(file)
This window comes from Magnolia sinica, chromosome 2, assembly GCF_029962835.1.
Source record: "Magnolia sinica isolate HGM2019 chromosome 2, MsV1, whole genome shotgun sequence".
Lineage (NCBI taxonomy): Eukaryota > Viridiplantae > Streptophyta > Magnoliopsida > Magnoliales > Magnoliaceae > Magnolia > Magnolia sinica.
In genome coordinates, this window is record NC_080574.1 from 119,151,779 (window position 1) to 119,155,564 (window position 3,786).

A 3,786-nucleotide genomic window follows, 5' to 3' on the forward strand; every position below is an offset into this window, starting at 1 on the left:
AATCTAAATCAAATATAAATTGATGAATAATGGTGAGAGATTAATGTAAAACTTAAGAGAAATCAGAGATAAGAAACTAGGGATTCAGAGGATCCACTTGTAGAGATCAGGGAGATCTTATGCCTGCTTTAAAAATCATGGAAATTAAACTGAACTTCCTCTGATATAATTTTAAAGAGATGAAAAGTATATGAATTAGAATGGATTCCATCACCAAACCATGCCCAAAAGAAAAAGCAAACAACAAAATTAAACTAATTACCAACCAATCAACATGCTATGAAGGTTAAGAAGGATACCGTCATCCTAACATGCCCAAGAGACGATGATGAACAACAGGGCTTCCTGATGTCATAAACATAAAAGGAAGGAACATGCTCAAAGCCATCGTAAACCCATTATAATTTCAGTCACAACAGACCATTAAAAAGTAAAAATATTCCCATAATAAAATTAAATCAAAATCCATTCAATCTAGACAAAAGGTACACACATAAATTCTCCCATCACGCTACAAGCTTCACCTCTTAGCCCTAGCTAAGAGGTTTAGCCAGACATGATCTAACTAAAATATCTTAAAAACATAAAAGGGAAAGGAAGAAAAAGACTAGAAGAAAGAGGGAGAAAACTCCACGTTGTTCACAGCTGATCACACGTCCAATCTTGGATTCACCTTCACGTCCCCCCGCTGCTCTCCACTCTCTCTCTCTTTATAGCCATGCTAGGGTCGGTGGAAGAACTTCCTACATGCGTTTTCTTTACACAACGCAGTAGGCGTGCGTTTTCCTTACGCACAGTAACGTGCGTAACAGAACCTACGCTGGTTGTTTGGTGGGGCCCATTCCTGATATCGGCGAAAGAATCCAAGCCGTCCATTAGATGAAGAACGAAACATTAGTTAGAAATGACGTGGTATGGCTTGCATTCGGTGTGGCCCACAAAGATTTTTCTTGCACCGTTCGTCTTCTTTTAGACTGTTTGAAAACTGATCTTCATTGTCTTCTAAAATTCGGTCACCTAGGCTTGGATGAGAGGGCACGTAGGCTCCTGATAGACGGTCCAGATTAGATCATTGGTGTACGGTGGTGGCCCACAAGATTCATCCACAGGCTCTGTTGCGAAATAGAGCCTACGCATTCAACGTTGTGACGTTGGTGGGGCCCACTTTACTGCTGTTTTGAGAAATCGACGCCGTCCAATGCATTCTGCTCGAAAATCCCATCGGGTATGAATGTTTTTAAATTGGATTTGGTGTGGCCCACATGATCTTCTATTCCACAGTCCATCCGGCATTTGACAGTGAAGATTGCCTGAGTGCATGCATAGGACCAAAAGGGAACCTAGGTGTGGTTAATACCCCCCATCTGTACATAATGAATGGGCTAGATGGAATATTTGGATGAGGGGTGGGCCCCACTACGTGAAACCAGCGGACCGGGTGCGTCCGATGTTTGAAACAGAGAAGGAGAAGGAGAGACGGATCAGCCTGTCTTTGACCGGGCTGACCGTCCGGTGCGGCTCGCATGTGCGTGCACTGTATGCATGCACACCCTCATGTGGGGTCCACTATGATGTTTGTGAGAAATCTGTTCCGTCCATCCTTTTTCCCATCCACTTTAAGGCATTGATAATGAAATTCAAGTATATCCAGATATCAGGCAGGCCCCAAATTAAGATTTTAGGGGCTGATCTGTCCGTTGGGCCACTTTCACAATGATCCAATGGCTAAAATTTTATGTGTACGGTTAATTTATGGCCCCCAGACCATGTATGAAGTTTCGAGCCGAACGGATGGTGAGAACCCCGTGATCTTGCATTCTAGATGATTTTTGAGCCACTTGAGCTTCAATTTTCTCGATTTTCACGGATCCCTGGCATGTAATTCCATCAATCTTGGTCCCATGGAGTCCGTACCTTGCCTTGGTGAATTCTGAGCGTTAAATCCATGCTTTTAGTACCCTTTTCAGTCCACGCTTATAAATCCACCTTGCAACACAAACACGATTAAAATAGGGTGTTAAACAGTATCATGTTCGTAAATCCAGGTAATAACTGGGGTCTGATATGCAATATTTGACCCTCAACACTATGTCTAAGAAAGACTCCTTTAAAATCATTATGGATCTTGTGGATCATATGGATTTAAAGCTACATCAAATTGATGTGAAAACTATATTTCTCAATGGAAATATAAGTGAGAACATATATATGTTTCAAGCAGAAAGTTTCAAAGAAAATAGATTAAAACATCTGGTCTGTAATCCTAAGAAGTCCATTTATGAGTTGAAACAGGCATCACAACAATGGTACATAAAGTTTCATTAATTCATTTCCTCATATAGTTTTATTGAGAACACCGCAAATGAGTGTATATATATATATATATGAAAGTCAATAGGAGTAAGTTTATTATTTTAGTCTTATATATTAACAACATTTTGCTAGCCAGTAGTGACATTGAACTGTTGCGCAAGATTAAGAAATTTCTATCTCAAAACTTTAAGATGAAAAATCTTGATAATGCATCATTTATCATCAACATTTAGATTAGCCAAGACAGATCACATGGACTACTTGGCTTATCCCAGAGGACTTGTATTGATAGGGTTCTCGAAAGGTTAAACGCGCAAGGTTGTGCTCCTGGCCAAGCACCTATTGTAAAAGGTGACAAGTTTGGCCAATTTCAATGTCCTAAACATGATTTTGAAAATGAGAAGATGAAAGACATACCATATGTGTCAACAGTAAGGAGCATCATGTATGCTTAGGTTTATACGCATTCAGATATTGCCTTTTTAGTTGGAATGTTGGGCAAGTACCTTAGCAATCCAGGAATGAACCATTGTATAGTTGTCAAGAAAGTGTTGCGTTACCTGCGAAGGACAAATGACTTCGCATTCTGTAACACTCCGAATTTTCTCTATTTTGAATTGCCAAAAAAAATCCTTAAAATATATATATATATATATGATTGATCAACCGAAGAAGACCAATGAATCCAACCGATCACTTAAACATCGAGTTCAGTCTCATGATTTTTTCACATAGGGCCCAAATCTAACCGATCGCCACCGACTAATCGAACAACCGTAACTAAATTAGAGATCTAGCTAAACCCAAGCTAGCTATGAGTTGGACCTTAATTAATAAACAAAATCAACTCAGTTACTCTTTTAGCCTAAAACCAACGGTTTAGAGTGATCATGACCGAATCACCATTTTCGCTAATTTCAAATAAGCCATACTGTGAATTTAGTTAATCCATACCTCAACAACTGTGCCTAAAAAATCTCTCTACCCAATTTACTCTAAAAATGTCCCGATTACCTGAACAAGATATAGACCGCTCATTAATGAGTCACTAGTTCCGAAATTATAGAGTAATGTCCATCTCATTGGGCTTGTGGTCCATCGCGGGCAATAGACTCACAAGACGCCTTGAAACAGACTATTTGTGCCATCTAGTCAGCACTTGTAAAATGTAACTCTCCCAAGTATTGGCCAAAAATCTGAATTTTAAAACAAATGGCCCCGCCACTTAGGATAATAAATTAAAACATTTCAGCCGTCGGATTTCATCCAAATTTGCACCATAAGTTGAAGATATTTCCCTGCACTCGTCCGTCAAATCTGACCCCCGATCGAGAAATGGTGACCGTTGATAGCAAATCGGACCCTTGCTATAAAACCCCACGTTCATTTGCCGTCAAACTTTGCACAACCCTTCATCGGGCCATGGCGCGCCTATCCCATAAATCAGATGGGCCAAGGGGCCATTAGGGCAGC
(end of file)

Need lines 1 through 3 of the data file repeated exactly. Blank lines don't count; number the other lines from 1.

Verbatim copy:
This window comes from Magnolia sinica, chromosome 2, assembly GCF_029962835.1.
Source record: "Magnolia sinica isolate HGM2019 chromosome 2, MsV1, whole genome shotgun sequence".
Lineage (NCBI taxonomy): Eukaryota > Viridiplantae > Streptophyta > Magnoliopsida > Magnoliales > Magnoliaceae > Magnolia > Magnolia sinica.